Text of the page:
Quarrying activities at the large quarry complex of ENCI-HeidelbergCement Group will officially come to an end on July 1, 2018. However, the stratotype section will be preserved, as will various faces within the quarry complex. We will have a look at the rhythmic flint-chalk rhythms and contemplate their origin. The upper part of the quarry consist of very fossiliferous tropical bioclastic limestones rich in belemnites, echinoderms, bryozoans, brachiopods and occasional coral patch reefs. The deep and shallow limestones are separated by the hardground of the Lichtenberg horizon, a favourite horizon for fossil hunters. The ENCI Quarry has recently yielded several spectacular mosasaur skeletons, that are now on display in the Natural History Museum in Maastricht (visit on day 2).

KT boundary Geulhemmerberg  (2 hr)

ENCIGeulhemmerMap

Map of the Geulhemmerberg galleries where the KPg boundary crops out. The ancient seafloor topography is quite rugged, with some knolls that are raised ~1.5 m above the seafloor. The basins between the knolls are filled with an alternation of clay-layers and bioclastic storm deposits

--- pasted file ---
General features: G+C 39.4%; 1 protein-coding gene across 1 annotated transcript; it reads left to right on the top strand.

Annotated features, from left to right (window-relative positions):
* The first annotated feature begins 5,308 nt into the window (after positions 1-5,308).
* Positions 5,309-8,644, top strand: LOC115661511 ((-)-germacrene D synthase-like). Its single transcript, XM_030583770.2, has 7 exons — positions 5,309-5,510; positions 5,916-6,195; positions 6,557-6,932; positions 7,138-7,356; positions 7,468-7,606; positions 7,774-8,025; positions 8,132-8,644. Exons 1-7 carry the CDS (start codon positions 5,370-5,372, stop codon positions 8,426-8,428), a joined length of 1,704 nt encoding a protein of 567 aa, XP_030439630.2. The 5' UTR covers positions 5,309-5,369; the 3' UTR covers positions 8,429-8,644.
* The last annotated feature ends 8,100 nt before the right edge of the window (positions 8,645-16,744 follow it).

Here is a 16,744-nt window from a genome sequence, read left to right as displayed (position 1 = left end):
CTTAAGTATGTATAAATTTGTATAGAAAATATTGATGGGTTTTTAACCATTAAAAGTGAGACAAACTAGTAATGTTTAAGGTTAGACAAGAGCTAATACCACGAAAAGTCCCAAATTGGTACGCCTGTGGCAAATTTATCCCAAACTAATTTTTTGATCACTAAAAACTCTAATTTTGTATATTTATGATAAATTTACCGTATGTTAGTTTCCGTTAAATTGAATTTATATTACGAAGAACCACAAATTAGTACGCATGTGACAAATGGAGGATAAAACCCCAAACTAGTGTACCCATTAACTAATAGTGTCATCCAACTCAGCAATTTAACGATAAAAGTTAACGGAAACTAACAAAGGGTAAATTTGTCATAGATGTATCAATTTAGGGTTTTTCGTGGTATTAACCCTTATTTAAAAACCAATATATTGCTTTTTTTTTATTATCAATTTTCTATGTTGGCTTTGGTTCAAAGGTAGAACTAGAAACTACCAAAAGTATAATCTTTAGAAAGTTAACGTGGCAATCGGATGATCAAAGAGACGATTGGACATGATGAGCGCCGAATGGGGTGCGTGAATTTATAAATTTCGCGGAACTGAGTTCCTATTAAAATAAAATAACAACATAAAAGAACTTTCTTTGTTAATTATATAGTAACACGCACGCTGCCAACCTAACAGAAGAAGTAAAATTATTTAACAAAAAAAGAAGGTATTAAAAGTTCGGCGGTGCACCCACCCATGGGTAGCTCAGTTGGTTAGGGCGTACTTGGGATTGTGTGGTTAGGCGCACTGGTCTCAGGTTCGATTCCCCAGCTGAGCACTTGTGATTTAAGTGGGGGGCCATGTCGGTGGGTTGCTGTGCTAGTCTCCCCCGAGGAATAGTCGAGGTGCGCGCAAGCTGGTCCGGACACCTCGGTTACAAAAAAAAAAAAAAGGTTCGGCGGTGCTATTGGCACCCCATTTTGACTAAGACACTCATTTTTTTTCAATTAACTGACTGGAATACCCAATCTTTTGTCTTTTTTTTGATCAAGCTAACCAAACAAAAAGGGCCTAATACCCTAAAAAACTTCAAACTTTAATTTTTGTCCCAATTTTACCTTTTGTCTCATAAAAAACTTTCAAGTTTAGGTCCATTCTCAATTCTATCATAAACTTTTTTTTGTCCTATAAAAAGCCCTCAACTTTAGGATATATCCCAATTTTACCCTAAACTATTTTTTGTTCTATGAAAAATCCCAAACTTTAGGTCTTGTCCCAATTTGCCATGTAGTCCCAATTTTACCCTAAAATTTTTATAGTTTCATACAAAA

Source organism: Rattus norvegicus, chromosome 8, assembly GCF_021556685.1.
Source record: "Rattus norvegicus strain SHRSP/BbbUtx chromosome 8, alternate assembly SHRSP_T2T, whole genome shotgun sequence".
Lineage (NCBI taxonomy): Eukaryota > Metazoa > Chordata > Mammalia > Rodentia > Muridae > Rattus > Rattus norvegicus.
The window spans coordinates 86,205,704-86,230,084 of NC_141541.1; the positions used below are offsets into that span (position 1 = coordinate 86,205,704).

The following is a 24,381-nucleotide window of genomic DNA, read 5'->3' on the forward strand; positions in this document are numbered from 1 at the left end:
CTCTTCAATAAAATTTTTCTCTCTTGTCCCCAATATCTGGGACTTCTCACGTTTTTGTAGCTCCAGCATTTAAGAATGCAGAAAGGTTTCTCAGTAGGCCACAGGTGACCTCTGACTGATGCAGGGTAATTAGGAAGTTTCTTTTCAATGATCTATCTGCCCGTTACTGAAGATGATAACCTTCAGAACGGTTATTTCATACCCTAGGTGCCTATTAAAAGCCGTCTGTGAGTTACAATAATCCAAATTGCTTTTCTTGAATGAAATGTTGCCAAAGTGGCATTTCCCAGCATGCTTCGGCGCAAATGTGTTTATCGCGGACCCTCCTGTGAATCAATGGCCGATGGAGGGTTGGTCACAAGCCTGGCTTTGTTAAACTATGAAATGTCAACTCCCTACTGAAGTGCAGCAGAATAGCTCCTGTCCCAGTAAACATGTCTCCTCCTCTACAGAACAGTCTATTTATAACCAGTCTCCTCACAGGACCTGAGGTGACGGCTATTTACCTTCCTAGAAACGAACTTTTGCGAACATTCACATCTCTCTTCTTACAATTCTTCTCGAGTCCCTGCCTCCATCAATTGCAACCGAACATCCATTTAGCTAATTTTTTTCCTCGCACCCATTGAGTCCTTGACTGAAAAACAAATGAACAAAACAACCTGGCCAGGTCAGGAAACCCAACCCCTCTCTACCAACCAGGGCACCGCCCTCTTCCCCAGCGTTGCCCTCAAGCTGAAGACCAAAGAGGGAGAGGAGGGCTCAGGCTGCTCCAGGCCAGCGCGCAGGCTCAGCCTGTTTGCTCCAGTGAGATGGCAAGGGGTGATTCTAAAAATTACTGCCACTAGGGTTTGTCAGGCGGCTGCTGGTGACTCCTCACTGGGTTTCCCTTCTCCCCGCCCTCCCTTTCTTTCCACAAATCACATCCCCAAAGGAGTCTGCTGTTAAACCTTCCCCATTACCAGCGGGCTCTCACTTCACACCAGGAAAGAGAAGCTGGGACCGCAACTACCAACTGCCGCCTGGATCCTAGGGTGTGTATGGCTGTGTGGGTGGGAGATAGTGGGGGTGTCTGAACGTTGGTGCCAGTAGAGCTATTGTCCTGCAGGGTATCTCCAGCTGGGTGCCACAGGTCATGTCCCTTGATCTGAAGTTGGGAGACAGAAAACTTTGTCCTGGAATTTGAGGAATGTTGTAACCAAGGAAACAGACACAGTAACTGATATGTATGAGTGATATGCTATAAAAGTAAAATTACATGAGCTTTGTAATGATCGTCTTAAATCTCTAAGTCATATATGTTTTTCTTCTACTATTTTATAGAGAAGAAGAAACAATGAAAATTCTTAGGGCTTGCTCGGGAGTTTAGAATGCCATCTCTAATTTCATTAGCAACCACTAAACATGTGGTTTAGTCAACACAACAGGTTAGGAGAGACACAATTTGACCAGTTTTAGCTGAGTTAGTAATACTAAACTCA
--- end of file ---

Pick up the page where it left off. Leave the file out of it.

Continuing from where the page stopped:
ENCIexcGeulhemmerThe Cretaceous Paleogene boundary crops out in the ceiling of the man-made quarry galleries of the Geulhemmer cave.

Because of its subterranean location and thin over-burden, many details of the KPg transition have been preserved that would otherwise be altered or diagenetically overprinted. The KPg transition is characterized by a succession of clay-layers, comparable with deep-water settings, but because of its shallow setting the ejecta from the Chicxulub impact, including iridium, have been dispersed. Yet, by comparison of the biota (dinoflagellates, benthic and planktonic foraminifers) in the clays with similar KPg boundary clays resting directly upon the thin ejecta layer in e.g. in Spain (Caravaca, Zumaya) and Denmark (Stevns Klint) it is established that these clay layers represent the first episode after the mass-extinction event. Because of its unique thickness (>50cm) and preservation, the boundary clay of the Geulhemmer cave offers unprecedented resolution of the first events after the mass-extinction in a shallow marine tropical setting. The clay-layers represent the short cooling episode of, presumably, the first 100 years after the Chicxulub impact.

The Geulhemmer cave represents thus far the only shallow-water KPg

transition that has survived erosion by the Lowermost Danian sealevel drop and transgressive surface, because of rapid subsidence in the Maastricht graben in the latest Crateceous-Danian.